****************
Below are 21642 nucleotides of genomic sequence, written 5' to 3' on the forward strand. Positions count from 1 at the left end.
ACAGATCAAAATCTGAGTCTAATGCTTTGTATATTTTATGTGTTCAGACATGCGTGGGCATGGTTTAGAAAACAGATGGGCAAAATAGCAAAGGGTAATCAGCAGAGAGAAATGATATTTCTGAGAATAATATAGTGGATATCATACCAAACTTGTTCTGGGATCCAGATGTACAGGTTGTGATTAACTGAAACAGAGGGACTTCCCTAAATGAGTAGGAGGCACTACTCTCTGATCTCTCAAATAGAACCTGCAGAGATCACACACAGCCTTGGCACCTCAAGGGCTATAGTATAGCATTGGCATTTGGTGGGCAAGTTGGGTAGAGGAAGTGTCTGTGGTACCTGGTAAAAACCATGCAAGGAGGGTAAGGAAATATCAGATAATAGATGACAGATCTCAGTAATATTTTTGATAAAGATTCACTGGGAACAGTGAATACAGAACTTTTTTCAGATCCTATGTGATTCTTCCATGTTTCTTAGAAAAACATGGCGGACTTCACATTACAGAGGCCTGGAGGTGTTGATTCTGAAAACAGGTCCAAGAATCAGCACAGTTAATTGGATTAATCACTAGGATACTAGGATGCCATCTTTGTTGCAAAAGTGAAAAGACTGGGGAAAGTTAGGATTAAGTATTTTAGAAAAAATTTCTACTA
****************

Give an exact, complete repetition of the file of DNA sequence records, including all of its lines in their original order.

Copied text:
Below are 21642 nucleotides of genomic sequence, written 5' to 3' on the forward strand. Positions count from 1 at the left end.
ACAGATCAAAATCTGAGTCTAATGCTTTGTATATTTTATGTGTTCAGACATGCGTGGGCATGGTTTAGAAAACAGATGGGCAAAATAGCAAAGGGTAATCAGCAGAGAGAAATGATATTTCTGAGAATAATATAGTGGATATCATACCAAACTTGTTCTGGGATCCAGATGTACAGGTTGTGATTAACTGAAACAGAGGGACTTCCCTAAATGAGTAGGAGGCACTACTCTCTGATCTCTCAAATAGAACCTGCAGAGATCACACACAGCCTTGGCACCTCAAGGGCTATAGTATAGCATTGGCATTTGGTGGGCAAGTTGGGTAGAGGAAGTGTCTGTGGTACCTGGTAAAAACCATGCAAGGAGGGTAAGGAAATATCAGATAATAGATGACAGATCTCAGTAATATTTTTGATAAAGATTCACTGGGAACAGTGAATACAGAACTTTTTTCAGATCCTATGTGATTCTTCCATGTTTCTTAGAAAAACATGGCGGACTTCACATTACAGAGGCCTGGAGGTGTTGATTCTGAAAACAGGTCCAAGAATCAGCACAGTTAATTGGATTAATCACTAGGATACTAGGATGCCATCTTTGTTGCAAAAGTGAAAAGACTGGGGAAAGTTAGGATTAAGTATTTTAGAAAAAATTTCTACTA